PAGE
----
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What are Bankruptcy Exemptions?

By Carol Francois
Updated May 16, 2024
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Bankruptcy exemptions are the amounts and assets that a person is entitled to keep when filing for personal bankruptcy. These allowances are provided at the federal and state level. The purpose of the exemptions is to ensure that the individual is able to maintain a basic standard of living, so that they can remain self sustaining.

At the federal level in the United States, the government provides the following basic exemptions.

1. The debtor is entitled to keep up to $20,200 US Dollars (USD) in equity in their home. Any equity above this must be paid out to the creditors. They may also keep a home that is valued at $20,200 USD or less.
2. A life insurance policy with a value, in accrued dividends or interest of $9,850 USD.
3. Up to $475 USD per item in any household goods, up to a total of $9,850 USD. Household goods include furniture, appliances, clothing, etc.
4. Up to $1,225 USD worth of jewelry.
5. A motor vehicle valued at $3,225 USD or less.
6. Any personal injury compensation payment up to $18,450 USD.
7. Tools of trade, such as books and equipment up to $1,850 USD.
8. A wild card, which covers up to $925 USD of any type of property.
9. If there is an unused portion of homestead up to $10,125 USD, it can be applied to any property.

Each state has their own list of bankruptcy exemptions, which are used in addition to the federal values. The bankruptcy exemptions that you may use are based on which state you lived in for the two years prior to the bankruptcy. If you lived in multiple states during this time, the state where you spend the majority of your time is the one that is used.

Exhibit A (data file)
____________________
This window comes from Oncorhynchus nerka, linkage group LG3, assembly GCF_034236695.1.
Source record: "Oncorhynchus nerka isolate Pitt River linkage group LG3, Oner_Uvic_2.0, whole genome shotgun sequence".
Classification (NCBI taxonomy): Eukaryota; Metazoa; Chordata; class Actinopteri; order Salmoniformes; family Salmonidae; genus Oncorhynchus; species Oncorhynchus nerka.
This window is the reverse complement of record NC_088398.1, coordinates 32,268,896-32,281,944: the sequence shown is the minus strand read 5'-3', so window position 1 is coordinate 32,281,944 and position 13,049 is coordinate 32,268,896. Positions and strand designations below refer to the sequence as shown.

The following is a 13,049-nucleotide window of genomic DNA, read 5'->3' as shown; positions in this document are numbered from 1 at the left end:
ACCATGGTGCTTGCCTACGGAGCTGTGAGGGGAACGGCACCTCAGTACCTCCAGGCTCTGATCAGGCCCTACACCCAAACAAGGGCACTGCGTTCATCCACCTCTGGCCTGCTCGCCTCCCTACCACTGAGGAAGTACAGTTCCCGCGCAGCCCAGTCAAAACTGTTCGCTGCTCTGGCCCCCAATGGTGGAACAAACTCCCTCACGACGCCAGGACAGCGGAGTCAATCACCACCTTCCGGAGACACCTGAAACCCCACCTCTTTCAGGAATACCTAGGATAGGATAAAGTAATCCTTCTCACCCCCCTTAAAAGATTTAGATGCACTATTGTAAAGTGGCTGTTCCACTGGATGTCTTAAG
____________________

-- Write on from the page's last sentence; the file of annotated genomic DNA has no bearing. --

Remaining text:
At the federal level, certain types of retirement accounts are covered under bankruptcy exemptions. Employee contributions to Employee Retirement Income Security Act (ERISA) qualified retirement plans, deferred compensation plans, tax deferred annuities and health insurance plans are all exempt.

The only other funds covered under bankruptcy exemptions are educational retirement accounts or qualified state tuition programs. The funds must have been deposited into the account at least 365 days before bankruptcy filing. The amounts deposited must fall within the limits provided in the internal revenue code and benefit a child or grandchild.

The allowances provided are designed to allow for a minimum standard of living, and apply regardless of the chapter that the debtor is filing for bankruptcy under. The further north a state is located, the higher the bankruptcy exemptions tend to be. This adjustment is based on the need to acquire more clothing and equipment to maintain mobility during the winter so that the debtor can continue to work.

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Discussion Comments
By anon150189 — On Feb 07, 2011

is bankruptcy right for me? i am 68 years old and 100 percent disabled. all income is exempt but have got way behind in payments. I'm 50,000-plus in the hole. what do i do?

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